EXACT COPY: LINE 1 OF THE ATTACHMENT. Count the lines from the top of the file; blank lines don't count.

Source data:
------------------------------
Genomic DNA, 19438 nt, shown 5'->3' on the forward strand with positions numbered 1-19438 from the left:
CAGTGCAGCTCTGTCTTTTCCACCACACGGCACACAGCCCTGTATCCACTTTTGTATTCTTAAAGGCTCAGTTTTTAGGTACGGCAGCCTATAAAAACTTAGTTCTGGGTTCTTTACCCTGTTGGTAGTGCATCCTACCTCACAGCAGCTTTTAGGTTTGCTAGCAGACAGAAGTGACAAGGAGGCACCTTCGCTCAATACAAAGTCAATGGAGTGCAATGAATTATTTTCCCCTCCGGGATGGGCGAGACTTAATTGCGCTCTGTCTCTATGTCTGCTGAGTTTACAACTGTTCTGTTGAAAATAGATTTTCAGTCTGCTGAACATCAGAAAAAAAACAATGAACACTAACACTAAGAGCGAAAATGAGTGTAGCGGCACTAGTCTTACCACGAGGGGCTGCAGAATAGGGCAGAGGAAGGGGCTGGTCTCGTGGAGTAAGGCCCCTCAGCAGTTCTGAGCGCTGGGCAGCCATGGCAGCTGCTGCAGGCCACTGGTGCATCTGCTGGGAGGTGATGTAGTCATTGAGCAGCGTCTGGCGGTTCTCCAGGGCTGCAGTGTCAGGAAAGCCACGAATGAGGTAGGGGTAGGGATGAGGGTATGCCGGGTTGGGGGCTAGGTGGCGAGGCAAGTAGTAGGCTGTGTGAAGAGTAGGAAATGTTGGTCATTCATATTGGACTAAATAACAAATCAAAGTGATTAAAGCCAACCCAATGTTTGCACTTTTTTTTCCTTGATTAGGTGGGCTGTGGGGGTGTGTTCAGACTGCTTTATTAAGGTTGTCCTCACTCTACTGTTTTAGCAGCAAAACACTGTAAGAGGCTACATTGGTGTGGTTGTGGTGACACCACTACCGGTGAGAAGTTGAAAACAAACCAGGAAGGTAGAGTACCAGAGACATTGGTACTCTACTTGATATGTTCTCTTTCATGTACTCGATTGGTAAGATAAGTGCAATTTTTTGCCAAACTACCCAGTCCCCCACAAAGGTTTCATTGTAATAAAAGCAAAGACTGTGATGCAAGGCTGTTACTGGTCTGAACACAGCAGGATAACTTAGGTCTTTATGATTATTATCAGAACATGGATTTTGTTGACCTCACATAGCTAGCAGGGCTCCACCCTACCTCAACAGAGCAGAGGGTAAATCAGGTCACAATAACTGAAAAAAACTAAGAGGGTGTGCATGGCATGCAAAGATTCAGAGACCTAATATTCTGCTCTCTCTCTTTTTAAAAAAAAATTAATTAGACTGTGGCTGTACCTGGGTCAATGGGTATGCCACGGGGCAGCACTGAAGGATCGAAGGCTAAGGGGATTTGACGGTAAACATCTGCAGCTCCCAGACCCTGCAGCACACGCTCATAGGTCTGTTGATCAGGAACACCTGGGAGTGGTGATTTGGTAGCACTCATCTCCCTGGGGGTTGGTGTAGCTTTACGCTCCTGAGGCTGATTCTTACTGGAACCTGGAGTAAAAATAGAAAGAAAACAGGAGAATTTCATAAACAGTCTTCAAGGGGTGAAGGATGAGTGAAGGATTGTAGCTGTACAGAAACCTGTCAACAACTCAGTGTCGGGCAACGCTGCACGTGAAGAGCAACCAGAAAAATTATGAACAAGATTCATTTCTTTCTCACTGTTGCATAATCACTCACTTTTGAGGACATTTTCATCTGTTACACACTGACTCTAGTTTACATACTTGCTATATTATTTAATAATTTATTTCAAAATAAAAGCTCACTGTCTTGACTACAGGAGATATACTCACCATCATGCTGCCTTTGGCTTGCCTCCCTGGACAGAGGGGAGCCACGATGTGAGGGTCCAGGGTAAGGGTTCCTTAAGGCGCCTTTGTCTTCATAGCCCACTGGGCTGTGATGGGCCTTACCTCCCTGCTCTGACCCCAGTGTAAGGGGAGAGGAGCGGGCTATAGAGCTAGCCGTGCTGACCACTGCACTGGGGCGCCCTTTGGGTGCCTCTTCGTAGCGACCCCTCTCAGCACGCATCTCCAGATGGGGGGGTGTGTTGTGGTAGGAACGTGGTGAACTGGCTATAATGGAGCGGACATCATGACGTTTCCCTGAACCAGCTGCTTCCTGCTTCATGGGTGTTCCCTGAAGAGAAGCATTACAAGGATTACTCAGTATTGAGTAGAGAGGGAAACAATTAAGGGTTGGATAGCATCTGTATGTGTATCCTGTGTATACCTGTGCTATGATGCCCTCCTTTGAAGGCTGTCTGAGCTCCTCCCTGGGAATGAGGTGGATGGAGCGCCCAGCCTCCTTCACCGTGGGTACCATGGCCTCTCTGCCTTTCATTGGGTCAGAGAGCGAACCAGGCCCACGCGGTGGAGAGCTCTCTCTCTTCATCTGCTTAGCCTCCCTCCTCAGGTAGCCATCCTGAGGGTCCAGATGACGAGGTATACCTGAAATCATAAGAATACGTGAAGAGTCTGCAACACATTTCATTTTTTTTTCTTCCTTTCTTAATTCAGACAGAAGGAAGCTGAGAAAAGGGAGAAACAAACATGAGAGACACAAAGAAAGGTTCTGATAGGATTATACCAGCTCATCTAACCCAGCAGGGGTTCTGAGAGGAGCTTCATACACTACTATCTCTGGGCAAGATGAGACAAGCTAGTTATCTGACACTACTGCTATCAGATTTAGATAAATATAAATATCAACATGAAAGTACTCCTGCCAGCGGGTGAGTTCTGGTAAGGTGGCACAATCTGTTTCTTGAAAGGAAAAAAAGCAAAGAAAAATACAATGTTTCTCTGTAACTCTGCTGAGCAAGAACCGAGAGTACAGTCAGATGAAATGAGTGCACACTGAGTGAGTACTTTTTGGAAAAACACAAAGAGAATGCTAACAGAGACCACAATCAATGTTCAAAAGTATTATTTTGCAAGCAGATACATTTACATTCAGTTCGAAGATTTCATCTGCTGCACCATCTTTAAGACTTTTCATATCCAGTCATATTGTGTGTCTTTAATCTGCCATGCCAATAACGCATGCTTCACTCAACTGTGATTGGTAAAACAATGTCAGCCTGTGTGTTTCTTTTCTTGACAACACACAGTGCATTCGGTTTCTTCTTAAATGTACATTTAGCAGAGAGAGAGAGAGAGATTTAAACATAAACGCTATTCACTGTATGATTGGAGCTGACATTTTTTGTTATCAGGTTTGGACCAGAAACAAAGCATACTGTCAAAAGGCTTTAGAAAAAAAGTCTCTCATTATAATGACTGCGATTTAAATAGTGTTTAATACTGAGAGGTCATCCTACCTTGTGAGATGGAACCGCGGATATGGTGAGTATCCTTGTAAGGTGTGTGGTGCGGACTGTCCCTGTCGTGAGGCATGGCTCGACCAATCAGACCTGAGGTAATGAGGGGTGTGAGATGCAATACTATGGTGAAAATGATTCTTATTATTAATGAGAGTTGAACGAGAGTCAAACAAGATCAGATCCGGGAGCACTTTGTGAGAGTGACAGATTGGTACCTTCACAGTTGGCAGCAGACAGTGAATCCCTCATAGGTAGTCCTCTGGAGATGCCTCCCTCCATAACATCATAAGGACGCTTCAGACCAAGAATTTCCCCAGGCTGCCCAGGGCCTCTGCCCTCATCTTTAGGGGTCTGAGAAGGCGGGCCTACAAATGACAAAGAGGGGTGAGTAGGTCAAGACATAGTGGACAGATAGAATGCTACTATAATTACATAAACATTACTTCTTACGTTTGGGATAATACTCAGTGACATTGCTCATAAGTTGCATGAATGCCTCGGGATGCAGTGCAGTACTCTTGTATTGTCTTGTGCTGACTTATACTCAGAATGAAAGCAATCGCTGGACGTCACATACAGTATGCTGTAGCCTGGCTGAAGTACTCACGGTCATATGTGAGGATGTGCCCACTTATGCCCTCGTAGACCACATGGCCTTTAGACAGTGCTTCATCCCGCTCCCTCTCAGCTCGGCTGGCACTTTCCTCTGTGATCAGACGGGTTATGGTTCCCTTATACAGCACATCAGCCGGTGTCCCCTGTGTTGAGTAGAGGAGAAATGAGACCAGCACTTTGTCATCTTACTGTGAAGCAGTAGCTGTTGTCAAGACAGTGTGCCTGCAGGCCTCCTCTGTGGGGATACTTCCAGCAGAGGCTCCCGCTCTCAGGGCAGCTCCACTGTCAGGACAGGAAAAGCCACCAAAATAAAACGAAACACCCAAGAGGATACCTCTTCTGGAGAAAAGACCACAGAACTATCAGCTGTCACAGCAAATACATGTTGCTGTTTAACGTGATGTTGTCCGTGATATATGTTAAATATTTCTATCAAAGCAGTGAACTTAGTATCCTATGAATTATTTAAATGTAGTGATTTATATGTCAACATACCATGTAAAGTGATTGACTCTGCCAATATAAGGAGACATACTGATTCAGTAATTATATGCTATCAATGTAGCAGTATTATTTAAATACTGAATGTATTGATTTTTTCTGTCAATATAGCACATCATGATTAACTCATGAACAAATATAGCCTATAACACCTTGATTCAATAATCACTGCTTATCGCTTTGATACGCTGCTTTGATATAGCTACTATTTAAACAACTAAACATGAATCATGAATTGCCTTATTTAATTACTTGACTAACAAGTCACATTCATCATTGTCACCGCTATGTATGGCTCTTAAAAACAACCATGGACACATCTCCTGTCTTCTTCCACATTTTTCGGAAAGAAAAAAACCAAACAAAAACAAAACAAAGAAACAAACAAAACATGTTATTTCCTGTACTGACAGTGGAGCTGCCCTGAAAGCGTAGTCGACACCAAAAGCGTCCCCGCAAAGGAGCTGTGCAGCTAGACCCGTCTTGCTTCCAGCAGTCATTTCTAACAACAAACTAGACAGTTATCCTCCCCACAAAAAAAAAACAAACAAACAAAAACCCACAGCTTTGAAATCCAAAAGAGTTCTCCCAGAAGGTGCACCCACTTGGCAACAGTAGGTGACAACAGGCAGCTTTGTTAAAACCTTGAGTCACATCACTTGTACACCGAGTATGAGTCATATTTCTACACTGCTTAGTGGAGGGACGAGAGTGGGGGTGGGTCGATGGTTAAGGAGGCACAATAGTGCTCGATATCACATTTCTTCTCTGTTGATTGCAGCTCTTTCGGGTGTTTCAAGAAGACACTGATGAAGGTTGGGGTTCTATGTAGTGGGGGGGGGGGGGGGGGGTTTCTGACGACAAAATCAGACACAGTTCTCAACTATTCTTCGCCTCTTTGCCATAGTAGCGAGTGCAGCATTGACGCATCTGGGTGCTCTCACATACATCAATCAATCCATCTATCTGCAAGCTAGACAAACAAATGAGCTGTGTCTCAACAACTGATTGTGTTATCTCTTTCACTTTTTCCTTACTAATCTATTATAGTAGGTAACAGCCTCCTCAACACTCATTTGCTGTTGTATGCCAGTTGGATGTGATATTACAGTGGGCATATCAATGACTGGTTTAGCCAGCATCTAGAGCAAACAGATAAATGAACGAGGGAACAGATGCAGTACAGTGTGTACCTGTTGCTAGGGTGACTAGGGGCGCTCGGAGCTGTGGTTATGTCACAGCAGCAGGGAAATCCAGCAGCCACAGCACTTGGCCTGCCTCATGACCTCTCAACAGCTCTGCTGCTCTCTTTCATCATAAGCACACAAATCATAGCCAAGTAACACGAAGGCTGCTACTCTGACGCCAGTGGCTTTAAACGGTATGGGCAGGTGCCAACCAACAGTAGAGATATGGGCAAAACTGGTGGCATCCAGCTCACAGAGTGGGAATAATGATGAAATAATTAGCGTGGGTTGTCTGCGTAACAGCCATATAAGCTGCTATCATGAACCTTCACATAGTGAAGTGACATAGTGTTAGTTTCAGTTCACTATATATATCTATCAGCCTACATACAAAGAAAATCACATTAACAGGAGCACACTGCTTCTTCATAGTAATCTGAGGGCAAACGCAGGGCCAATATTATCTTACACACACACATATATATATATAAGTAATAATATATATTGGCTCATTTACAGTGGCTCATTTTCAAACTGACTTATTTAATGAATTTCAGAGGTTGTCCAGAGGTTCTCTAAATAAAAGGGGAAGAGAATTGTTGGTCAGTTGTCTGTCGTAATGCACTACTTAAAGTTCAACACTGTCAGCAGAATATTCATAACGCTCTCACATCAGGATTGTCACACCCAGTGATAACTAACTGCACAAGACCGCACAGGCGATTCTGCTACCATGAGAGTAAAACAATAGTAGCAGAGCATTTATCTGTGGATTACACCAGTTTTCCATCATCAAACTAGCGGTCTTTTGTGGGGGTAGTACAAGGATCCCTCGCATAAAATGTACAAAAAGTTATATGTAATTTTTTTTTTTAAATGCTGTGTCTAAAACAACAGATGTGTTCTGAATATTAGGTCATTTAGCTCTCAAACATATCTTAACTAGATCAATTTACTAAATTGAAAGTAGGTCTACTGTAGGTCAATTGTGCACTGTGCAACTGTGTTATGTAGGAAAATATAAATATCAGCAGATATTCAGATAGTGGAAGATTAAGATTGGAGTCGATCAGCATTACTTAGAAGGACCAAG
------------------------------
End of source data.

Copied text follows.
Genomic DNA, 19438 nt, shown 5'->3' on the forward strand with positions numbered 1-19438 from the left: